Minding the Gaps: Jobs, Income & Wealth
This post is part of our inaugural Trendspotting Series profiling important ideas that will be shaping some major fields of interest in 2017. Each piece represents the views of its author(s) and not the views of the Council.
1. A RACIAL EQUITY LENS TO EVERYTHING WE DO
After this year’s presidential election, it is abundantly clear that we have not achieved a post-racial society, and race-neutral or color-blind approaches are enabling racial inequities. In order to address these disparities, we must apply a racial equity and inclusion lens to everything we do. This involves working to understand how structural and institutional racism in public and private institutions, policies, and practices contribute to inequitable results.
2. A PUSH TO DISAGGREGATE DATA BY RACE
Disaggregating data to understand disparities enables institutions and communities to make informed decisions, so that we are not just raising the bar, but also closing the gaps. It’s crucial then, to collect good data, disaggregated by race. While this insight might seem self-evident, the road to taking an explicit focus on disaggregating data by race is not always easy. Data is often not available.
People might be scared to make this data public as it has often been used as a way to punish rather than to continuously improve. The scale of inequities, once revealed in plain numbers, can feel overwhelming. But, we must hold ourselves accountable to doing it despite the difficulties. It is the difference between aspirations and impact.
3. MORE ACTIVITIES THAT WILL DRIVE INCOME & WEALTH
Those concerned with community development will fund and invest in activities that more directly contribute towards increasing individual income and wealth for people of color. Historically community development has invested in physical infrastructure, but we must find ways to also invest in human capital. For the first time, we now have ways that people and institutions can invest in helping people to be prepared to earn more income. The emerging Pay for Success field utilizes private capital to invest in public, private and nonprofit actors to achieve specific results for low-income people, with active experimentation taking place in areas such as workforce development, education, and juvenile justice.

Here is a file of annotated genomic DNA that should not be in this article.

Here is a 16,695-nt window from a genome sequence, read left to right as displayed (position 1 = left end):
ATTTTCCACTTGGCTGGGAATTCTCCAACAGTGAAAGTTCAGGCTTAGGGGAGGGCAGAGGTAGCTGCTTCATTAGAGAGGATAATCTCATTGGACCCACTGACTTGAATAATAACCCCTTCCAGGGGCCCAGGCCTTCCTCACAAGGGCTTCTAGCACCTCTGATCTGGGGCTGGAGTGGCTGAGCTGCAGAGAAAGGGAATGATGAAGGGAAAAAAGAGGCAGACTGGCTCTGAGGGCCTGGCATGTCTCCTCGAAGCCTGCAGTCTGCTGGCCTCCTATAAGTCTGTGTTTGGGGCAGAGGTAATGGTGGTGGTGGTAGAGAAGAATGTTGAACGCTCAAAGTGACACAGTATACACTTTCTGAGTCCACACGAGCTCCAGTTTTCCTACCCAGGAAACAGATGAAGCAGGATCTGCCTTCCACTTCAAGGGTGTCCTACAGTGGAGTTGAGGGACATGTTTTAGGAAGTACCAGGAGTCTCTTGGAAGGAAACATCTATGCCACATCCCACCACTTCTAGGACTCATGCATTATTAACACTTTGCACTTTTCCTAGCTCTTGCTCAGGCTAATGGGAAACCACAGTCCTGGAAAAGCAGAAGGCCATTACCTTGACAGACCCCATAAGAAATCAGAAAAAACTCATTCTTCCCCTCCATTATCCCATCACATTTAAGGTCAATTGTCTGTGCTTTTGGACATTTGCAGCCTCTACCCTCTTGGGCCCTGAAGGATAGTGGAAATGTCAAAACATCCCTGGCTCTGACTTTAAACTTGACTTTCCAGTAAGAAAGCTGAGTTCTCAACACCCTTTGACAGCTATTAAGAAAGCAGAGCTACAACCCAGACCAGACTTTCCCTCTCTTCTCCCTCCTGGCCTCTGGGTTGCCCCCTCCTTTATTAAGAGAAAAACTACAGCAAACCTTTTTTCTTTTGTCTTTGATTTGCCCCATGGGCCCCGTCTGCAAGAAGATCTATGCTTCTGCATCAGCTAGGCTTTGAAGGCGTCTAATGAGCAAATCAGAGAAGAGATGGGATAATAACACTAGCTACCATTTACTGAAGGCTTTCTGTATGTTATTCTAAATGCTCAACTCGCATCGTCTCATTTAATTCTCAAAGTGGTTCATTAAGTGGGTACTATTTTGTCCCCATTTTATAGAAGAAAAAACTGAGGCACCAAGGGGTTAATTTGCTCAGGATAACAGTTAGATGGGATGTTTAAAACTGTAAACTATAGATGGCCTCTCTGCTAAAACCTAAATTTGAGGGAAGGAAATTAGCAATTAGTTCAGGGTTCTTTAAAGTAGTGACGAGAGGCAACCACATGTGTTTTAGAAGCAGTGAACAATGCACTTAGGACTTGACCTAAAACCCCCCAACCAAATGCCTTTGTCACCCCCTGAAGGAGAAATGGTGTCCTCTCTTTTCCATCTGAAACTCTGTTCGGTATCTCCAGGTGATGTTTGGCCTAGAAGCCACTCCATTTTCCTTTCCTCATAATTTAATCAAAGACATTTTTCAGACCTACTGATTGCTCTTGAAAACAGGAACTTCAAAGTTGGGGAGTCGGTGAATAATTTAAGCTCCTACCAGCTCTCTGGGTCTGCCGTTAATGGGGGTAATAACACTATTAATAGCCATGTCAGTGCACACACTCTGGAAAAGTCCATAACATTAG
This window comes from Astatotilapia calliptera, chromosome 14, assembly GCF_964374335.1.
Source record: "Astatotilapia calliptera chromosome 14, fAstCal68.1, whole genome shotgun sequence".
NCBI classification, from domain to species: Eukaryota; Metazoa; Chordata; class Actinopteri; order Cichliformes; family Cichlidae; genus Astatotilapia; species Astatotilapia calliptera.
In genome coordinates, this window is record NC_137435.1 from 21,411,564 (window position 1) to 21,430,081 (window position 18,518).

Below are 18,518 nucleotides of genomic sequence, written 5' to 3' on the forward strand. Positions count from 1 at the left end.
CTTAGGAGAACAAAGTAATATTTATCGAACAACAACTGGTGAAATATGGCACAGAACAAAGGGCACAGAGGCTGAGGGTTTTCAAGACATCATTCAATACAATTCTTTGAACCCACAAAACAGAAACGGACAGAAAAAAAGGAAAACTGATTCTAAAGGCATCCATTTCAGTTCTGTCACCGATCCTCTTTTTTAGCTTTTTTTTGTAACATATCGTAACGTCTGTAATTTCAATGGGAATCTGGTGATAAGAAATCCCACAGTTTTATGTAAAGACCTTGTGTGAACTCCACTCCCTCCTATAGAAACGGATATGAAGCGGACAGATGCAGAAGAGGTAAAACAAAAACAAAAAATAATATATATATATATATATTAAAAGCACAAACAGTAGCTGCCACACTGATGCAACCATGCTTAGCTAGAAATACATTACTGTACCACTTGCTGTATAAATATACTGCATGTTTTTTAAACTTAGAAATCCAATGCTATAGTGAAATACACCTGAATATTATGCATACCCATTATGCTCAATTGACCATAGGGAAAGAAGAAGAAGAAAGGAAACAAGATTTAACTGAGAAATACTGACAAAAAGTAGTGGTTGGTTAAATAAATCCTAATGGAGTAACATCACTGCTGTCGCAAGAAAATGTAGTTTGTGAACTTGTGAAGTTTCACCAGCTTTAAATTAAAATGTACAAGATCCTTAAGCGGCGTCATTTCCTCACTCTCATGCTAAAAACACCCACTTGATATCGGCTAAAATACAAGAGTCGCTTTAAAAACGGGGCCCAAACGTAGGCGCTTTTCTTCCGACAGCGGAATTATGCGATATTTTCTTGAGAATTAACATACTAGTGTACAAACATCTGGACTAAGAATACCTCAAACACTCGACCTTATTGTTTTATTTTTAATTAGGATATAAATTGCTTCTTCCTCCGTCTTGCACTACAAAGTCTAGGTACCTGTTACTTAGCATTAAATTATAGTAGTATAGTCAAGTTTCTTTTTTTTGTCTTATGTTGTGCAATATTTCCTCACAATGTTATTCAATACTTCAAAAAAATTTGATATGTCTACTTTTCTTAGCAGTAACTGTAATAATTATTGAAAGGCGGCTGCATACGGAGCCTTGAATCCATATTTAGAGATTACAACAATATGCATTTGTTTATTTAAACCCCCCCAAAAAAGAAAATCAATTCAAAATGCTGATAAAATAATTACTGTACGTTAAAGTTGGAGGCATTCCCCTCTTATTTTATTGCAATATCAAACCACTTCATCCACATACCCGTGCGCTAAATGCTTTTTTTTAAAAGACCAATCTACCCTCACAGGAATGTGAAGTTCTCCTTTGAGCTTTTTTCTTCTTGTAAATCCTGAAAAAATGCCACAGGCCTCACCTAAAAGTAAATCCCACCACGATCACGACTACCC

4. IMPACT INVESTING COMES OF AGE
Right now, a new generation of funds is being created to capture a new generation of investor. These investors are looking to make investments into companies, organizations and funds with the intention of generating social and environmental impact alongside a financial return. Despite the fact that the hype around this idea has far exceeded the amount of dollars actually invested in the past decade, impact investing finally is coming of age. The driver of this change is simple: the recipients of the largest inter-generational transfer of wealth in American history are demanding it. We need to find ways to work with them.
5. BROADER PARTNERSHIPS, MORE ENGAGED COMMUNITIES
Today, more than ever, we have the opportunity to meaningfully engage the individuals and communities we serve in our work. That means helping to understand how to engage community partners along a continuum of goals — from informing residents or elected officials about a position to co-creating solutions. We need to use the transformational power of technology, ubiquitous smartphones, social networks and the like to make these efforts a success.
Ben Hecht is President and CEO of Living Cities, a nonprofit which harnesses the collective power of philanthropy and financial institutions to improve the lives of low-income people and the cities where they live. He is also Chairman of EveryoneOn, a national initiative founded by the Federal Communications Commission to connect low-income Americans to digital opportunity.
Learn more about Living Cities